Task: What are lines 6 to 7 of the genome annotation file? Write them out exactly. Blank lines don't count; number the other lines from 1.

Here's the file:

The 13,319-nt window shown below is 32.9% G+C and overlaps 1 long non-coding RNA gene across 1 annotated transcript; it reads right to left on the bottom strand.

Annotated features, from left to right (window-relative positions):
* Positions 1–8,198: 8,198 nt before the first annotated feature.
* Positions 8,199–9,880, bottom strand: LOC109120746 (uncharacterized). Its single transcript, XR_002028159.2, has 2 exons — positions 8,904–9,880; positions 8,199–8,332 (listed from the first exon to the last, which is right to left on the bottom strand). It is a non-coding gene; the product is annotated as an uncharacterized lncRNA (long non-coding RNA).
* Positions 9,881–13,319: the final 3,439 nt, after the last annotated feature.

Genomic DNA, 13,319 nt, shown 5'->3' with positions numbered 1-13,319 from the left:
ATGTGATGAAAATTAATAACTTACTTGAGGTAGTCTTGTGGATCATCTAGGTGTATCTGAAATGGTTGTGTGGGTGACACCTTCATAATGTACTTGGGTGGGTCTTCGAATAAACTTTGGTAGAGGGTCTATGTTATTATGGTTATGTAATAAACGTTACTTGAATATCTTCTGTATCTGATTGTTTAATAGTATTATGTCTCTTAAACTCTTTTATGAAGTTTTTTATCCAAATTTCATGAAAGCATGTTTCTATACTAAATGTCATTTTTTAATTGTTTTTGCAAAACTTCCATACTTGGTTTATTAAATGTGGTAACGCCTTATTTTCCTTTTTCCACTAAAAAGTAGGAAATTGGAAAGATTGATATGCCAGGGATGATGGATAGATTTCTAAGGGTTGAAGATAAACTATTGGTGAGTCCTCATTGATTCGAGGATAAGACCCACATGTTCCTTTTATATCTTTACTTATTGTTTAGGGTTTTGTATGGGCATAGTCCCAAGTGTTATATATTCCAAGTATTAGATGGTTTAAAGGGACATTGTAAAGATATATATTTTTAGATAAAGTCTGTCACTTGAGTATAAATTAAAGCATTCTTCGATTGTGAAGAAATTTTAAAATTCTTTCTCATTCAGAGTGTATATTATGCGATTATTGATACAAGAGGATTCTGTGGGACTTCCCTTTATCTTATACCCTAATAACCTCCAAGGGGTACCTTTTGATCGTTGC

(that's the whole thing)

Genomic DNA, 13,319 nt, shown 5'->3' with positions numbered 1-13,319 from the left:
ATGTGATGAAAATTAATAACTTACTTGAGGTAGTCTTGTGGATCATCTAGGTGTATCTGAAATGGTTGTGTGGGTGACACCTTCATAATGTACTTGGGTGGGTCTTCGAATAAACTTTGGTAGAGGGTCTATGTTATTATGGTTATGTAATAAACGTTACTTGAATATCTTCTGTATCTGATTGTTTAATAGTATTATGTCTCTTAAACTCTTTTATGAAGTTTTTTATCCAAATTTCATGAAAGCATGTTTCTATACTAAATGTCATTTTTTAATTGTTTTTGCAAAACTTCCATACTTGGTTTATTAAATGTGGTAACGCCTTATTTTCCTTTTTCCACTAAAAAGTAGGAAATTGGAAAGATTGATATGCCAGGGATGATGGATAGATTTCTAAGGGTTGAAGATAAACTATTGGTGAGTCCTCATTGATTCGAGGATAAGACCCACATGTTCCTTTTATATCTTTACTTATTGTTTAGGGTTTTGTATGGGCATAGTCCCAAGTGTTATATATTCCAAGTATTAGATGGTTTAAAGGGACATTGTAAAGATATATATTTTTAGATAAAGTCTGTCACTTGAGTATAAATTAAAGCATTCTTCGATTGTGAAGAAATTTTAAAATTCTTTCTCATTCAGAGTGTATATTATGCGATTATTGATACAAGAGGATTCTGTGGGACTTCCCTTTATCTTATACCCTAATAACCTCCAAGGGGTACCTTTTGATCGTTGC